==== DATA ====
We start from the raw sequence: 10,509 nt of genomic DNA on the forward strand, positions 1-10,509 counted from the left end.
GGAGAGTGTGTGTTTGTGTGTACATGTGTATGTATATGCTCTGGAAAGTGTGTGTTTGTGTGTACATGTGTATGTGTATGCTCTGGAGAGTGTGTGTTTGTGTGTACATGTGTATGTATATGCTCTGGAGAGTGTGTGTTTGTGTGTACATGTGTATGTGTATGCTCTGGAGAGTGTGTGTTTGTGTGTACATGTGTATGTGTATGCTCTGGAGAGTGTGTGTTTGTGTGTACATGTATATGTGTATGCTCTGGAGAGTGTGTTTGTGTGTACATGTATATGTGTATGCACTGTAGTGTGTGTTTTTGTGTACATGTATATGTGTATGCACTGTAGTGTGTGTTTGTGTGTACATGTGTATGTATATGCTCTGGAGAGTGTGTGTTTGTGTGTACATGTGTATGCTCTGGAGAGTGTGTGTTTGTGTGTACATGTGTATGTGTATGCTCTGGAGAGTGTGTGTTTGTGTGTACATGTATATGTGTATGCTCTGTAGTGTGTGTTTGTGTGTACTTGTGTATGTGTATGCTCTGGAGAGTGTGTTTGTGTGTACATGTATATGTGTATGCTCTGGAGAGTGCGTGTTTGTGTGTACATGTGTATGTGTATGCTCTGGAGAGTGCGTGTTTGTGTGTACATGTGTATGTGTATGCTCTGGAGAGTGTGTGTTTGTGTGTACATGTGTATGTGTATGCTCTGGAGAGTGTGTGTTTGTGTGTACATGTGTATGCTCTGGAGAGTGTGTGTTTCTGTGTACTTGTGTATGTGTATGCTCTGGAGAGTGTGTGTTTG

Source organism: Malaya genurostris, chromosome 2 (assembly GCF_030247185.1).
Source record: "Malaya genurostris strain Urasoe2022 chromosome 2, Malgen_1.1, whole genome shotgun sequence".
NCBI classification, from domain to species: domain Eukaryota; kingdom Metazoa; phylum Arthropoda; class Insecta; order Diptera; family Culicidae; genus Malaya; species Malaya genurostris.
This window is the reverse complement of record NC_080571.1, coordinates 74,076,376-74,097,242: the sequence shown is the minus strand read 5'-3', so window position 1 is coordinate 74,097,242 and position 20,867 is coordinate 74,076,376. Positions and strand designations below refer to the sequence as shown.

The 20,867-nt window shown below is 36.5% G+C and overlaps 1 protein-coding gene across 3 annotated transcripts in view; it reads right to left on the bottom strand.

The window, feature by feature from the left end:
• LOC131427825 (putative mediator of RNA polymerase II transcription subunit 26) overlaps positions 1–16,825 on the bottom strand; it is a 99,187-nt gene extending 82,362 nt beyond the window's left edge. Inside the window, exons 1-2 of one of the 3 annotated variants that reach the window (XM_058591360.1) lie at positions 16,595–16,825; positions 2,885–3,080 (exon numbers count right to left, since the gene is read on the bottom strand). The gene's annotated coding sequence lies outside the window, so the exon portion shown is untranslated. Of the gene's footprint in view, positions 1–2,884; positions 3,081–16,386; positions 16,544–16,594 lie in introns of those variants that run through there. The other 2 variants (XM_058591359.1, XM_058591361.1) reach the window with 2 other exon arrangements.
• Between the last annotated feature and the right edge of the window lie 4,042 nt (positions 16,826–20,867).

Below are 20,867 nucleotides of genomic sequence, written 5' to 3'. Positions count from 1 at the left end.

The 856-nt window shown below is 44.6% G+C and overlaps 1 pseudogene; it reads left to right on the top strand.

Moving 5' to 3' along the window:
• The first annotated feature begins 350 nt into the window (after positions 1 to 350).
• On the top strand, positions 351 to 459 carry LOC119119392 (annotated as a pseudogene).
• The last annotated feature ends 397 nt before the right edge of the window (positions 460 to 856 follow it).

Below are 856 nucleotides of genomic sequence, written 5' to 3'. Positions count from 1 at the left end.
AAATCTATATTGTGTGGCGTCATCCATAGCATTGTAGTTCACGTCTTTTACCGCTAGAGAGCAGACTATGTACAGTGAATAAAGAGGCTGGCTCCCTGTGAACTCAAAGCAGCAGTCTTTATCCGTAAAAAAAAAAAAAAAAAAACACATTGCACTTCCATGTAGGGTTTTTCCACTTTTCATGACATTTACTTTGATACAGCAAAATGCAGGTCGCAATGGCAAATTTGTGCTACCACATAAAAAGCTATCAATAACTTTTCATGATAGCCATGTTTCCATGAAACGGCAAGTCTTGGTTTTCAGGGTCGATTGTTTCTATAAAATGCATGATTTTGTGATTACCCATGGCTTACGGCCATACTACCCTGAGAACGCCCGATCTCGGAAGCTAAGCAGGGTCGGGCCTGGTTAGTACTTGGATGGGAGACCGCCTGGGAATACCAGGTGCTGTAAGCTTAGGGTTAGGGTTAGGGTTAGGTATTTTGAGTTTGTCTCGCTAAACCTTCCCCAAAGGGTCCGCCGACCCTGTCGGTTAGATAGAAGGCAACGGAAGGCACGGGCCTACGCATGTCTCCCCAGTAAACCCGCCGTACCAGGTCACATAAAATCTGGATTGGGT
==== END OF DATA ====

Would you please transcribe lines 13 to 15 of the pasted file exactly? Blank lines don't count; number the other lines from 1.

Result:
Moving 5' to 3' along the window:
• The first annotated feature begins 350 nt into the window (after positions 1 to 350).
• On the top strand, positions 351 to 459 carry LOC119119392 (annotated as a pseudogene).